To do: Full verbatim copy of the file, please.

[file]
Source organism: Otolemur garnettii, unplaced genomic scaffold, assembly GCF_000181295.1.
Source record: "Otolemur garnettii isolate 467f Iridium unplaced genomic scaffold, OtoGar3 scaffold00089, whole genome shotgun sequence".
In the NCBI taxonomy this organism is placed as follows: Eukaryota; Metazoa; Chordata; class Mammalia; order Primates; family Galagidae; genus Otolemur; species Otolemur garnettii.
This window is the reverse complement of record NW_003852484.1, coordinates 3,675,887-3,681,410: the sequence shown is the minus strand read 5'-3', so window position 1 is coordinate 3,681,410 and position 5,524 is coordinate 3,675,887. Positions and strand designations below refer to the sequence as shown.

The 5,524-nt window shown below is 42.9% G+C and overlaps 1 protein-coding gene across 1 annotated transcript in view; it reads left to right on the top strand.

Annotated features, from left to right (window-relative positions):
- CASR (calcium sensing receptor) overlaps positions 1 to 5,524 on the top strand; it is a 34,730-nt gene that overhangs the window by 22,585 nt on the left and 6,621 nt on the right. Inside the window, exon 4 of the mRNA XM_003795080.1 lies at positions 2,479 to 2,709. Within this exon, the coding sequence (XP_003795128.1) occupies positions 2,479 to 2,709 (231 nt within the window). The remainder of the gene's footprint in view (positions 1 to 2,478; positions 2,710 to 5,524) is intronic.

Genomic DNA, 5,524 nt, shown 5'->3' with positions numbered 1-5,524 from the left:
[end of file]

Source organism: Otolemur garnettii, unplaced genomic scaffold, assembly GCF_000181295.1.
Source record: "Otolemur garnettii isolate 467f Iridium unplaced genomic scaffold, OtoGar3 scaffold00089, whole genome shotgun sequence".
In the NCBI taxonomy this organism is placed as follows: Eukaryota; Metazoa; Chordata; class Mammalia; order Primates; family Galagidae; genus Otolemur; species Otolemur garnettii.
This window is the reverse complement of record NW_003852484.1, coordinates 3,675,887-3,681,410: the sequence shown is the minus strand read 5'-3', so window position 1 is coordinate 3,681,410 and position 5,524 is coordinate 3,675,887. Positions and strand designations below refer to the sequence as shown.

The 5,524-nt window shown below is 42.9% G+C and overlaps 1 protein-coding gene across 1 annotated transcript in view; it reads left to right on the top strand.

Annotated features, from left to right (window-relative positions):
- CASR (calcium sensing receptor) overlaps positions 1 to 5,524 on the top strand; it is a 34,730-nt gene that overhangs the window by 22,585 nt on the left and 6,621 nt on the right. Inside the window, exon 4 of the mRNA XM_003795080.1 lies at positions 2,479 to 2,709. Within this exon, the coding sequence (XP_003795128.1) occupies positions 2,479 to 2,709 (231 nt within the window). The remainder of the gene's footprint in view (positions 1 to 2,478; positions 2,710 to 5,524) is intronic.

Genomic DNA, 5,524 nt, shown 5'->3' with positions numbered 1-5,524 from the left: